If you have missed the first two articles on this topic you can read them here and here. In this grand finale, if I may call it that, I will show you the best of the best (in my opinion) of the concept cars recently reported on on yahoo.com. These I thought were either really cool looking and futuristic or had really cool ideas or that I just kind of liked more than the others. Anyway, without further ado, let's start the "Hey, that's cool" category. In third place we have the Toyota Volta: hybridcars_130_toyota.jpg This car looks like it could go very very fast. It also looks like the maximum height you could possibly be to drive in this vehicle is 5'5" and that is pushing the limit. I don't know if this is the fastest electric hybrid on the market but with dual electric engines (one for each front tire) this car boasts that it has a 408 horsepower hybrid engine, the safety of all-wheel drive and can do 0-60 in just four seconds. Look at those desert dunes. This car is ready to climb them, but I am a little worried that the hills are too steep and those don't really look like tires that get the best traction. So, maybe it's not good to drive in the desert, but since no one really off roads their vehicles like they do in the commercials, I think this car might be OK.Second Place goes to GM Saab Aero X: hybridcars_130_saab.jpg How cool is this car? It's totally like a Back to the Future kind of futuristic car. Very nice, looks sleek but the only problem I visibly see with this vehicle is this: what happens when you lock your keys in the car? I really don't think the tow truck operator is going to be able to jimmy this particular vehicle. Well, I guess that is good b/c no one can steal your car that way but think about this, what are you going to do if the "door" stops working? I don't think climbing into the trunk is a viable option, either. This is cool, too: " the Saab Aero X's cockpit completely eliminating conventional dials and buttons. Instead, Saab displays data on glass-like acrylic "clear zones" in graphic 3-D images." Very futuristic. It has a 400 horse powered engine that runs completely off of ethanol. Over all this is the car of the future, as soon as we figure out how to open the door. And in first place in the "cool kids" category goes to the Honda FCX Concept  hybridcars_130_honda.jpg Look how shiny and aerodynamic. Look how many seats it has (prob the most in this category).  It also employs a concept call vertical gas flow, meaning that the car uses gravity to help it conserve energy and make it's fuel cells more productive and helps this vehicle to improve the fuel cell storage space to allow for a much roomier car.  "With these improvements, the FCX fuel-cell car now has a driving range of 354 miles—a 30 percent improvement from the 2005 model—and a maximum speed of 100 miles per hour"  Not too bad, if I do say so myself. Over all, I am very pleased to see that American car companies are taking the right step towards hybrid technology.    Hopefully we see continued competition to create more and more efficient and environmentally happy vehicles for public consumption without detrimental impact on consumer wallets.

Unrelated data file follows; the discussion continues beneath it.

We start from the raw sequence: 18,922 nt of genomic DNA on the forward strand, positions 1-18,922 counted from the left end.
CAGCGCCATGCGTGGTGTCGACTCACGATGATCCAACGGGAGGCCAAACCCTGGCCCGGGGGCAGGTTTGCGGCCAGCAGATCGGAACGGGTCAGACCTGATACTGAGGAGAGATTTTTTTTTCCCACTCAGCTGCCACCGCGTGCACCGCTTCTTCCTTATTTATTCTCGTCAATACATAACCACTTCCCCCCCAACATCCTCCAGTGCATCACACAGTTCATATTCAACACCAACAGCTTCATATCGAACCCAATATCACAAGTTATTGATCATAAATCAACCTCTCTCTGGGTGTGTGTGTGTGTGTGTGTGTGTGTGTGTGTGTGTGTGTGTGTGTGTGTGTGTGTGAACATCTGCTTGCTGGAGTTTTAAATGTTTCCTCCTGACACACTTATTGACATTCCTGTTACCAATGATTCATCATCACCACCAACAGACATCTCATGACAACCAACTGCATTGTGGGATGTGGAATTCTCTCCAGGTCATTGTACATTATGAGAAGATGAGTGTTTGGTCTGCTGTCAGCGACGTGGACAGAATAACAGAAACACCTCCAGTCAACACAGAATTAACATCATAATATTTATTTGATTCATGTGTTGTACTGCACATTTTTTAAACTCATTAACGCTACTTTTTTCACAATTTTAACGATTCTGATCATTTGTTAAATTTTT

Hybrid Concept Cars, The Future Is Now Part 2